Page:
What to Eat, See, and Do in South Street Seaport, NYC
Manhattan’s South Street Seaport has come a long way from its roots as a Native American trading place; as America’s premier port for trade with Europe and China; and as the former home of the legendary Fulton Fish Market, which at its height in the 1920s sold a quarter of all seafood in the country. After Super Hurricane Sandy devastated this historic neighborhood in 2012 — flooding basements, knocking out power and phone lines, and destroying store inventory as well as restaurant dining rooms and kitchens — real estate developer Howard Hughes Corporation brought the Seaport back to life, completely transforming Pier 17, the center of the neighborhood. It sits on the East River and is now known for its spectacular views of the Brooklyn Bridge and summer concerts on the water.
Today, the seaport has transformed into a place where locals go for Sunday brunch in Brooklyn, for a casual bite to eat at Mister Dips, for a more upscale seafood dinner by the water at Fulton, and for shopping and dining at Jean-Georges’ new 53,000-square-foot Culinary Market, the Tin Building.
Here’s how to make the most of your visit to one of New York’s most charming neighborhoods, a wonderful place to stroll on a summer or fall day.
Best things to do in South Street Seaport
South Street Seaport Museum
In the historic Schermerhorn Row of 12 brick warehouses built in 1811, the South Street Seaport Museum will teach you about the fascinating past of this district. Among the exhibits on display is the charming and interactive Discovery of the seaport: exploring our waters with Eric Carle, which examines the children’s book illustrator’s use of color and pattern through immersive murals and hands-on activities (presenting through Spring 2024). Don’t miss tours of the museum’s 1908 lightship, Ambroseand his tall ship, the Wavertree. If you choose the right time, you can also participate in special painting parties, vinyasa yoga sessions and singing sea songs on the Wavertree.
25 Fulton Street
The birth of punk, an exhibition running until August 31 in a pop-up gallery at 25 Fulton Street, is called “a journey through the rise of punk and the city that helped forge it”. It’s illustrated with vintage black-and-white photos of Patti Smith, Iggy Pop, Debbie Harry and Lou Reed, among others; album covers; videos; and an audio guide with a punk soundtrack.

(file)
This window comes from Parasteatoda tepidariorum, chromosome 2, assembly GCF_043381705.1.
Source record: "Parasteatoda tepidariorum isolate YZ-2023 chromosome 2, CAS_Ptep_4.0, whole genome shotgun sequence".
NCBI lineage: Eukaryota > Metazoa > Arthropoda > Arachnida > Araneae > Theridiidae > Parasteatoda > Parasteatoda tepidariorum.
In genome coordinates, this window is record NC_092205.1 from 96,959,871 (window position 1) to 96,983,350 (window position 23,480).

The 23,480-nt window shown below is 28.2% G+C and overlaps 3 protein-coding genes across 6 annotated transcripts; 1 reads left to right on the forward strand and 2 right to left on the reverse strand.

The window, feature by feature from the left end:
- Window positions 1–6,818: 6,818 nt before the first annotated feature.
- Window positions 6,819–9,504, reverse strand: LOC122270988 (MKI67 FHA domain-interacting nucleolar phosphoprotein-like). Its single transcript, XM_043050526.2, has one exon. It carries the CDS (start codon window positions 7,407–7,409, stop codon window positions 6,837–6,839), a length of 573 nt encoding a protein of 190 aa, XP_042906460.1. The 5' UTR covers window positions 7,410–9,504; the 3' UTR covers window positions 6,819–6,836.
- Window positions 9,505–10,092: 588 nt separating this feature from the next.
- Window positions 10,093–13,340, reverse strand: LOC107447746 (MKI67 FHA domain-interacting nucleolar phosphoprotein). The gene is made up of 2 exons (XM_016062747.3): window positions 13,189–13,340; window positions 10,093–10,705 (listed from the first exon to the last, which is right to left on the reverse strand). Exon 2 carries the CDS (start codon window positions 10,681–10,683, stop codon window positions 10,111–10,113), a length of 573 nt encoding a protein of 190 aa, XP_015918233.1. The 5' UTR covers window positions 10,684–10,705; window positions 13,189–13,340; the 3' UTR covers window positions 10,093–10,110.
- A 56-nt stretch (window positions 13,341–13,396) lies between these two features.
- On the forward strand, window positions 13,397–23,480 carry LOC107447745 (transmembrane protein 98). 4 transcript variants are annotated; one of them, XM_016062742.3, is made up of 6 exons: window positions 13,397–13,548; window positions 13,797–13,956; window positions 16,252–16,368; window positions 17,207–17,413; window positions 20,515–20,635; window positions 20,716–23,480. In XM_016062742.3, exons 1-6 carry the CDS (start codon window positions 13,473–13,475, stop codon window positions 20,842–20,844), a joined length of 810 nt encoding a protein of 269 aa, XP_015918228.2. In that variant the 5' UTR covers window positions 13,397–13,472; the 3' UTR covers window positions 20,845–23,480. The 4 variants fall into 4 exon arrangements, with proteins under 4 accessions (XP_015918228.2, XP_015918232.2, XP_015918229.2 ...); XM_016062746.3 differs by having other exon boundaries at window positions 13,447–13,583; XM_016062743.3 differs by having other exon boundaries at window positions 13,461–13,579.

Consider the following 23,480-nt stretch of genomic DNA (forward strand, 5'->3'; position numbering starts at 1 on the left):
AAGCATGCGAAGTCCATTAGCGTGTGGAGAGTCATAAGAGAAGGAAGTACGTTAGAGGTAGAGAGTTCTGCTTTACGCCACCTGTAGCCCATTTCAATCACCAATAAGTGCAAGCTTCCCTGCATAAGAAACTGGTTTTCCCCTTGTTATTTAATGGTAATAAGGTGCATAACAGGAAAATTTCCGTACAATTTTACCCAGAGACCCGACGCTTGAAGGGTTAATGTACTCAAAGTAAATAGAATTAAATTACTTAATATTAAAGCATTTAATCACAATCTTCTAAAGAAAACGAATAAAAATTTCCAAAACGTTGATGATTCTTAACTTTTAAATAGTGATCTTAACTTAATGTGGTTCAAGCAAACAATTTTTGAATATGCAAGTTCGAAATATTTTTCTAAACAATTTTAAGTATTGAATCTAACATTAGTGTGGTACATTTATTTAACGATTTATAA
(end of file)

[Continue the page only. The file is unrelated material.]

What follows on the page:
Manhattan by sail
Unsurprisingly, there are multiple navigation options here. Among the most diverse are those offered by Manhattan by sail, a replica of a 19th century wooden schooner. These include day cruises past the Statue of Liberty; sails from the harbor at sunset with drinks served from a full bar; harbor lights sail with the unmistakable New York skyline in full view; and craft beer, wine and jazz, and burlesque cruises.
The roof of Pier 17
With panoramic views of the Brooklyn Bridge and the Lower Manhattan skyline, The Rooftop at Pier 17 is one of the most scenic spots in the city to outdoor concerts until the end of October. Upcoming artists include Jason Isbell and The 400 Unit (September 1 and 2) and Zach Bryan (September 27), among others.
Fulton IPIC Market
The seaport location of the IPIC cinema chain offers a la carte dining in the theater, ranging from burgers and pizza to fish and chips, as well as a separate cocktail bar.
Hester Street Fair
Named after a Lower East Side street populated by Jewish immigrants from Eastern Europe, the Hester Street Fair organizes open-air markets on weekends until the beginning of November. Vendors bring in their best vintage and denim clothing, smoking accessories, custom jewelry, kids’ eyewear and streetwear, and baked goods, among other miscellaneous items.
Where to eat and drink in South Street Seaport
Pier 17 offers several food and drink options, starting with its rooftop, where the restaurant The Greens has an all day menu. You can also reserve a 10-by-10-foot mini-lawn, seating up to eight people and equipped with an umbrella and lawn chairs to better enjoy your specialty red velvet cocktail, your slow roast brisket and your DJ or live music.